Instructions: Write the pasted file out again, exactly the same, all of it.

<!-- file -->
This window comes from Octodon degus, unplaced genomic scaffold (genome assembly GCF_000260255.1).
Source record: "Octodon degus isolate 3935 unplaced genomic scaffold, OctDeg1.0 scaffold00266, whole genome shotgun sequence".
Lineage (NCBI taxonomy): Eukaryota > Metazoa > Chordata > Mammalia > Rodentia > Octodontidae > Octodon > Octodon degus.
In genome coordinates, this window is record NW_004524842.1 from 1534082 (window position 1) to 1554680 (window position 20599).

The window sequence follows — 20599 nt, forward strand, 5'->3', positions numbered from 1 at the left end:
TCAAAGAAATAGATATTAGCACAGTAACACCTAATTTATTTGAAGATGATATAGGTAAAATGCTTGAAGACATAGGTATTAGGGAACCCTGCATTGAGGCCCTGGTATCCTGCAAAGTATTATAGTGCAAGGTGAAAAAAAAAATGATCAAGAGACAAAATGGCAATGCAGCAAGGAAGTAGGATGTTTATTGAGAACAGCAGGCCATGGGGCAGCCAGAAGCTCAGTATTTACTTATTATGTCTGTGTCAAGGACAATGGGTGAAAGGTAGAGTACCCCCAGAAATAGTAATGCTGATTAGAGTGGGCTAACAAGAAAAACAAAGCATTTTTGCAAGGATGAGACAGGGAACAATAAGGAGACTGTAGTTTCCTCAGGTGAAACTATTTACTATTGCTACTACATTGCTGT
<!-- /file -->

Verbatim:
This window comes from Octodon degus, unplaced genomic scaffold (genome assembly GCF_000260255.1).
Source record: "Octodon degus isolate 3935 unplaced genomic scaffold, OctDeg1.0 scaffold00266, whole genome shotgun sequence".
Lineage (NCBI taxonomy): Eukaryota > Metazoa > Chordata > Mammalia > Rodentia > Octodontidae > Octodon > Octodon degus.
In genome coordinates, this window is record NW_004524842.1 from 1534082 (window position 1) to 1554680 (window position 20599).

The window sequence follows — 20599 nt, forward strand, 5'->3', positions numbered from 1 at the left end:
TCAAAGAAATAGATATTAGCACAGTAACACCTAATTTATTTGAAGATGATATAGGTAAAATGCTTGAAGACATAGGTATTAGGGAACCCTGCATTGAGGCCCTGGTATCCTGCAAAGTATTATAGTGCAAGGTGAAAAAAAAAATGATCAAGAGACAAAATGGCAATGCAGCAAGGAAGTAGGATGTTTATTGAGAACAGCAGGCCATGGGGCAGCCAGAAGCTCAGTATTTACTTATTATGTCTGTGTCAAGGACAATGGGTGAAAGGTAGAGTACCCCCAGAAATAGTAATGCTGATTAGAGTGGGCTAACAAGAAAAACAAAGCATTTTTGCAAGGATGAGACAGGGAACAATAAGGAGACTGTAGTTTCCTCAGGTGAAACTATTTACTATTGCTACTACATTGCTGT